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Iran Press TV

US to keep arming Syria Kurds after Raqqah: Mattis

Iran Press TV

Tue Jun 27, 2017 12:37PM

Defense Secretary James Mattis says the United States will continue to provide weapons to Kurdish fighters in Syria after the campaign to dislodge Daesh (ISIL) terrorists from Raqqah is over, an announcement that would further infuriate Turkey.

Speaking to reporters traveling with him to Germany on Monday, Mattis said the US would try to recover the weapons supplied to the Syrian Kurds, but added it would depend on when or where the next mission is.

"We'll do what we can," he said when asked if all the weapons would be returned.

The comments marked the first time the Pentagon chief has publicly talked about the US pledge to take back the arms from the Kurdish People's Protection Units (YPG).

In a letter to his Turkish counterpart Fikri Isik on Thursday, Mattis sought to ease Turkey's security concerns, saying the US would provide Ankara with a monthly list of weapons and equipment supplied to the YPG.

Mattis also reassured Turkish officials that arms given to the Syrian Kurds would be taken back.

The Donald Trump administration's decision last month to arm the YPG roiled Turkey, which views the fighters as an extension of the Kurdistan Workers' Party (PKK) fighting for an autonomous region inside Turkey since 1984.

The initial arms deliveries began at the end of May, with the Pentagon saying they included small arms and ammunition. But officials have indicated that 120 mm mortars, machine guns, and light armored vehicles were also likely going to Syria.

Early this month, the so-called Syrian Democratic Forces (SDF), which the YPG is a major component of, launched an operation to drive Daesh out of the northern city of Raqqah, the de facto capital of the terror group in Syria.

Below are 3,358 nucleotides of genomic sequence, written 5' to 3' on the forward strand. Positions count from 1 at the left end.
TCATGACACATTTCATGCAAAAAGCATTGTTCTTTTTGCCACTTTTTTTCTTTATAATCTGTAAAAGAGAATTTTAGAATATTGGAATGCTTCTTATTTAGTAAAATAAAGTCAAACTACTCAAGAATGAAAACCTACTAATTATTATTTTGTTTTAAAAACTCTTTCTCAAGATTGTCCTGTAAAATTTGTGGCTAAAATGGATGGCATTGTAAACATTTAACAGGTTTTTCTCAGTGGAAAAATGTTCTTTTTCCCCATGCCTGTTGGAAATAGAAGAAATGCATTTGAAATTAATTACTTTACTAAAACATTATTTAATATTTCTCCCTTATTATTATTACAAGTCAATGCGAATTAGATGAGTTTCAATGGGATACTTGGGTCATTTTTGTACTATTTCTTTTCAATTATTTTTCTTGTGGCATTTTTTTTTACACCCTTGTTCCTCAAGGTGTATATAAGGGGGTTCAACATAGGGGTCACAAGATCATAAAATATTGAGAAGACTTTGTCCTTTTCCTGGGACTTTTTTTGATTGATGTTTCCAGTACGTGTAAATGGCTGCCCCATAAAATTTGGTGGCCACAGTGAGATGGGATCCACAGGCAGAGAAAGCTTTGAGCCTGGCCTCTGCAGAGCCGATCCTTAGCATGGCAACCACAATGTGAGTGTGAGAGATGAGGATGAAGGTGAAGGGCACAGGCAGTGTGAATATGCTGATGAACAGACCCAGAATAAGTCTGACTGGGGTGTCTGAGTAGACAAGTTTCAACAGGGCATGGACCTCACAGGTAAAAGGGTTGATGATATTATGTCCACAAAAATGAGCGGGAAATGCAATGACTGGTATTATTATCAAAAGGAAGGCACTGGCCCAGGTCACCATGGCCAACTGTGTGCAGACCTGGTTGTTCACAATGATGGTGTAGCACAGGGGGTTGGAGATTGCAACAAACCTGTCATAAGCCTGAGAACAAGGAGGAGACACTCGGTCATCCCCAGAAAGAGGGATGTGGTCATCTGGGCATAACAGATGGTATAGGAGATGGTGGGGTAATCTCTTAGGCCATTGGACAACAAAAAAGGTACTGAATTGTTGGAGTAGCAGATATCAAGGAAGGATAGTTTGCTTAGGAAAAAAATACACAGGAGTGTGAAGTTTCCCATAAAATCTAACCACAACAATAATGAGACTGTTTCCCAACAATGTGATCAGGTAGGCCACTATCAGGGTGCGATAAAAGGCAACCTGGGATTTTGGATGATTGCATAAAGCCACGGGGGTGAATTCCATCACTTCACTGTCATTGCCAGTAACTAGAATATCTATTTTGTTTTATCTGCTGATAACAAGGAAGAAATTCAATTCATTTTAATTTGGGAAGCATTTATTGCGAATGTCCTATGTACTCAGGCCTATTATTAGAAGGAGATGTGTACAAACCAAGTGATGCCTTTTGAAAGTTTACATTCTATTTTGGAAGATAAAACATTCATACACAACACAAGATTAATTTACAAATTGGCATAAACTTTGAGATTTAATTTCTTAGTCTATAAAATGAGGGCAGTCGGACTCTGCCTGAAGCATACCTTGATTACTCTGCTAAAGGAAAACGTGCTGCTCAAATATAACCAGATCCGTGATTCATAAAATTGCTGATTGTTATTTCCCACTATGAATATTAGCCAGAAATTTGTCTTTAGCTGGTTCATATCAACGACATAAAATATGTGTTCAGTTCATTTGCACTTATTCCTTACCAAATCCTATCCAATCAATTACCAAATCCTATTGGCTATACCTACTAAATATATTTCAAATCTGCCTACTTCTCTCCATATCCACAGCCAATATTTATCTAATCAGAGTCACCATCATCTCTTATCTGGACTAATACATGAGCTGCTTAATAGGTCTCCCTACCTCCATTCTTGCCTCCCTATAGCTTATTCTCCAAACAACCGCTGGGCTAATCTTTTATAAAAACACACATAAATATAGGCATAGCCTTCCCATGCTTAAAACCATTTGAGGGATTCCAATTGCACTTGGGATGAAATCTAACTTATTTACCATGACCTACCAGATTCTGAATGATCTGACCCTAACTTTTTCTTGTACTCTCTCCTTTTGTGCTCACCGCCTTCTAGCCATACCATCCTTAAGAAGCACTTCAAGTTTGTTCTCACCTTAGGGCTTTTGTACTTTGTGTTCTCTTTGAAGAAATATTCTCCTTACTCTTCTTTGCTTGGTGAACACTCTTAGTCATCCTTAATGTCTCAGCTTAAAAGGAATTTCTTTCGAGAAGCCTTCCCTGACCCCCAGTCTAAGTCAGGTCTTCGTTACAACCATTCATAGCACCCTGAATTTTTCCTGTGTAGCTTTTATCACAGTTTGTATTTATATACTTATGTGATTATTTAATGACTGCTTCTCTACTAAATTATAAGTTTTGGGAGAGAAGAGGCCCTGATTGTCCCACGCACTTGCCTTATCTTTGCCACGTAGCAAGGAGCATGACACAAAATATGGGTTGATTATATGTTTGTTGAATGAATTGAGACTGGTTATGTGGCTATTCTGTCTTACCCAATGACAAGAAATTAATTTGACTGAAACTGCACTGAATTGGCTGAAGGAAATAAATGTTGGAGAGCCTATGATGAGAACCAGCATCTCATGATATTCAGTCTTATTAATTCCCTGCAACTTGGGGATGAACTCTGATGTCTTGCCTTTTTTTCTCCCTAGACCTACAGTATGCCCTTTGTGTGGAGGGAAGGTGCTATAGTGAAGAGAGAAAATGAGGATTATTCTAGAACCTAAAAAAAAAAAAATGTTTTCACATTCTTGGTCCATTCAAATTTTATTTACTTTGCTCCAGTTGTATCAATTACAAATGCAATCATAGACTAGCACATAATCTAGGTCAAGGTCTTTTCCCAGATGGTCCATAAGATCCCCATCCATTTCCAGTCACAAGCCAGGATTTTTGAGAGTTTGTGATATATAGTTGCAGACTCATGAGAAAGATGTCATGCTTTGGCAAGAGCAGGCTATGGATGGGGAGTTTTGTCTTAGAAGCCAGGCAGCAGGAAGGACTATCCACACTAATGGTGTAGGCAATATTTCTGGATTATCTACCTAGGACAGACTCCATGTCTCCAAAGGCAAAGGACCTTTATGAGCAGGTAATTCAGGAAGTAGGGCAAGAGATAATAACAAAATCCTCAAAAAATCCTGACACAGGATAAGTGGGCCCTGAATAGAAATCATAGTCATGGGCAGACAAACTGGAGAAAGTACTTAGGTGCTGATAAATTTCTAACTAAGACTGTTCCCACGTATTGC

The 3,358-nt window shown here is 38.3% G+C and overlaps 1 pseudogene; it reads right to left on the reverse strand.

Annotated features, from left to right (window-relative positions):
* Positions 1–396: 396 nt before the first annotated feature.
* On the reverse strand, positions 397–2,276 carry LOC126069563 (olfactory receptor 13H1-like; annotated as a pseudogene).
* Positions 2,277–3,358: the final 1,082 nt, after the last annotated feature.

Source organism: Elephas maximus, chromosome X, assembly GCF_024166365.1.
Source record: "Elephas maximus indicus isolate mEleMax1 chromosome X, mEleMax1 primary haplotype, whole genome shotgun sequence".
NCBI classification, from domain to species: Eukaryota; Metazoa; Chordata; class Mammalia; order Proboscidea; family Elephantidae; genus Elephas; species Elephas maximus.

"We're going to equip them for the fight. If they have another fight and they need, you know, the light trucks that they've been using ... we'll get them that," Mattis said.

The provision of arms depends, he said, on the battle and what weapons the Kurds need. "When they don't need certain things any more, we'll replace those with something they do need."

Turkey fears the weapons provided to the Kurdish fighters in Syria will end up in the hands of PKK militants operating in Turkey. The US also considers the PKK a terrorist organization and insists it would never arm that group.

Mattis said the battle against Daesh was growing more complex as it moved into the Euphrates River Valley, underscoring the importance of maintaining communication with Russia.

So-called "deconfliction" hotlines have been used by the US and Russia to notify each other where they are operating in order to avoid accidents.

In recent weeks, the Russians have threatened they would not use the deconfliction lines after the US shot down a Syrian government warplane.

Mattis said communications with Russia were taking place at several military levels to insure that aircraft and ground forces were safe.

'US won't be drawn into Syria war'

Despite the increasingly complicated battlefield, the Pentagon chief asserted that the US would not be drawn into the Syrian conflict. "We just refuse to get drawn into a fight there in the Syria civil war, we try to end that one through diplomatic engagement."

The US will not fire "unless they are the enemy, unless they are ISIS," Mattis said, using another acronym for the Daesh terror group.

The comments came shortly before White House spokesman Sean Spicer accused the Syrian government of making "preparations" for a chemical attack against civilians.

Spicer warned that Syrian President Bashar al-Assad and the Syrian military would "pay a heavy price" if they went ahead with the alleged plan.

State Department officials, who would "typically" be consulted before such statements are made, told the Associated Press that they had been caught "completely off guard" by the statement.

The AP report also said that the content of Spicer's statement "didn't appear to be discussed in advance with other national security agencies."

A US-led coalition has been active in Syria since late 2014, bombing purported Daesh targets and training local militants to carry out assaults against the group as well as pro-government forces.

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